-- a drama in five acts deal relating to this matter, some of it called Books, to disguise them. Two char- seeming fanciful and overwrought, but acters figure chiefly on the stage,-a hus- not more so than the natures of many band and a wife. The unity of time is not women. For woman herself is an hypervery strictly kept, for the pair are traced bole, and the plainest statement of her from youth to age, and even beyond their condition is a figure of speech. Some of mortal years. Moral reflections and oc- those chapters that are written, as we casional rhapsodies are wreathed about might say, in hysteric paragraphs, only this physiological and psychological love- more fitly express the extravagances which drama.
belong to the nervous movements of the Here, then, is a book with the most woman's nature. taking word in the language for its title, The husband must create the wife. Much and one of the most distinguished per- of the book is taken up with the precepts sonages in contemporary literature for its by which this new birth of the woman is author. It has been extensively read in to be brought about. M. Michelet's "enFrance, and is attracting general notice in tire affection " hateth those“ nicer hands" this country. Opinions are divided among which would refuse any, even the humus concerning it; it is extravagantly prais- blest offices. The busband should be at ed, and hastily condemned.
once nurse and physician. He should regOn the whole, the book is destined, we ulate the food of the body, and measure believe, to do much more good than harm. out the doses of mental nourishment. All Admit all its high-flown sentimentalism to this is kind and good and affectionate; but be half-unconscious affectation, such as we there is just a suspicion excited that Madame might become slightly ennuyée, if she eternal punishment, though she may have were subjected to this minute surveillance received other ideas from you, still, in her over her physical and spiritual hygiene. suffering and debility, has painful foreEverything must depend on individual shadowings of the future state.” tendencies and aptitudes; we have known But here are physiological statements husbands that were born for nurses,- and which we take the liberty to question on others, not less affectionate, that worried our own responsibility. more than they helped in that capacity. "A French girl of fifteen is as mature
We cannot follow M. Michelet through as an English one of eighteen.” What his study of the reaction of the characters will Mr. Roberton of Manchester, who of the husband and wife upon each other, has exploded so many of our fancies about of the influence of maternity on conjugal the women of the East, say to this ? relations, of the languishing of love and “A wound, for which the German its rejuvenescence. Still less can we do woman would require surgical aid, in more than remotely allude to those chap- the French woman cures itself.” We ters in which his model woman is repre- must say of such an unproved assertion as sented as ready on the slightest occasion the French General said of the charge at to prove the name of her sex synonymous Balaklava, -C"est magnifique, mais ce n'est with frailty. We really do not know what pas la" - médecine. to make of such things. The cool calcu- Generally, slie (woman) is sick from lations of temptation as certain, and fail- love,- man, from indigestion." What a ure as probable, — the serious advice not pity Nature never makes such pretty to strike a wife under any circumstances, epigrams with her facts as wits do with - such words have literally no meaning to their words ! most of our own American readers. Our We have enough, too, of that self-asserwomen are educated to self-reliance,- and tion which Carlyle and Ruskin and some our men are, at least, too busy for the of our clerical neighbors have made us trade of tempters.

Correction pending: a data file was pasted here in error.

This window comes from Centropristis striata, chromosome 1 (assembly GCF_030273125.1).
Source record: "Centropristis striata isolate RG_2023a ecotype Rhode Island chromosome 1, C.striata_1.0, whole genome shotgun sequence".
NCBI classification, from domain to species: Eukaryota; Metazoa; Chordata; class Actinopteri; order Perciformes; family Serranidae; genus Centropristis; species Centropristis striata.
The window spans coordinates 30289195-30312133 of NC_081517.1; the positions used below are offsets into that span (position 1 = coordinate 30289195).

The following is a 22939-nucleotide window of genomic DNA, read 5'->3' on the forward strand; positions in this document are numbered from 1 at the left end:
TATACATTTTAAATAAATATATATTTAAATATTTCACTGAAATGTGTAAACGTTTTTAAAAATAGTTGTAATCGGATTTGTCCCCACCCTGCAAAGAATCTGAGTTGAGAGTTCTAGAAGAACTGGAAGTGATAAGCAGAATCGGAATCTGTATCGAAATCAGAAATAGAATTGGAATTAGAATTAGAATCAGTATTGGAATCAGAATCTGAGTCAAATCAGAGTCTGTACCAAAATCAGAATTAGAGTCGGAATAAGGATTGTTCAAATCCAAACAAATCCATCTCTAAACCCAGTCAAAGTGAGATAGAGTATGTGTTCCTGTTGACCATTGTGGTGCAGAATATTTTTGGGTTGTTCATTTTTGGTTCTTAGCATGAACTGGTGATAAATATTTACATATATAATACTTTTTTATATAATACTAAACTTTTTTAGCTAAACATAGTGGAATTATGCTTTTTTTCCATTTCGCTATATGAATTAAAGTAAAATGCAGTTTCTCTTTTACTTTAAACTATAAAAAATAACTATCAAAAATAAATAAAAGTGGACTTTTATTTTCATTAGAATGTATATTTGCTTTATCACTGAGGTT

familiar with, and which gives flavor to In a word, this book was written for a work of genius. “I was worth more French people, and is adjusted to the than my writings, more than my dismeridian of Paris. We must remember courses. I brought to this teaching of this always in reading it, and also remem- philosophy and history a soul as yet enber that a Frenchman does not think En- tire,-a great freshness of mind, under glish any more than he talks it. We forms often subtle,- a true simplicity of sometimes flatter ourselves with the idea heart," etc. that we as a people are original in our M. Michelet does not undervalue the tendency to extravagance of thought and importance of his work. He thinks he language. It is a conceit of ours. Re- has ruined the danciny-gardens by the member Sterne's perruquier.
startling revelations respecting woman You may immerge it,' replied he, “in- contained in his book. He announces a to the ocean, and it will stand.'
still greater triumph :-“I believe I have “"What a great scale is everything up- effectually suppressed old women. They on, in this city!' thought I. 'The utmost will no longer be met with.” M. Michestretch of an English periwig-maker's let has not seen the columns of some of ideas could have gone no farther than to our weekly newspapers. have dipped it into a pail of water.'” These are scales from the husk of his
book, which, with all its fantasies, is a How much such experiences as the fol- generous plea for woman. lowing amount to we must leave to the may safely read it, though they be not ecclesiastical bodies to settle.
Parisians. “ The Church is openly against her, The translation is, and is generally con(woman,] owing her a grudge for the sin sidered, excellent. We notice two errors, of Eve.”
- Jerres, instead of Serres,- and would, for " It is very easy for us, educated in the should, after the Scotch and Southern proreligion of the indulgent God of Nature, vincial fashion ; — with some questionable to look our common destiny in the face. words, as reliable, for which we have Sir But she, impressed with the dogma of Robert Peel's authority, which cannot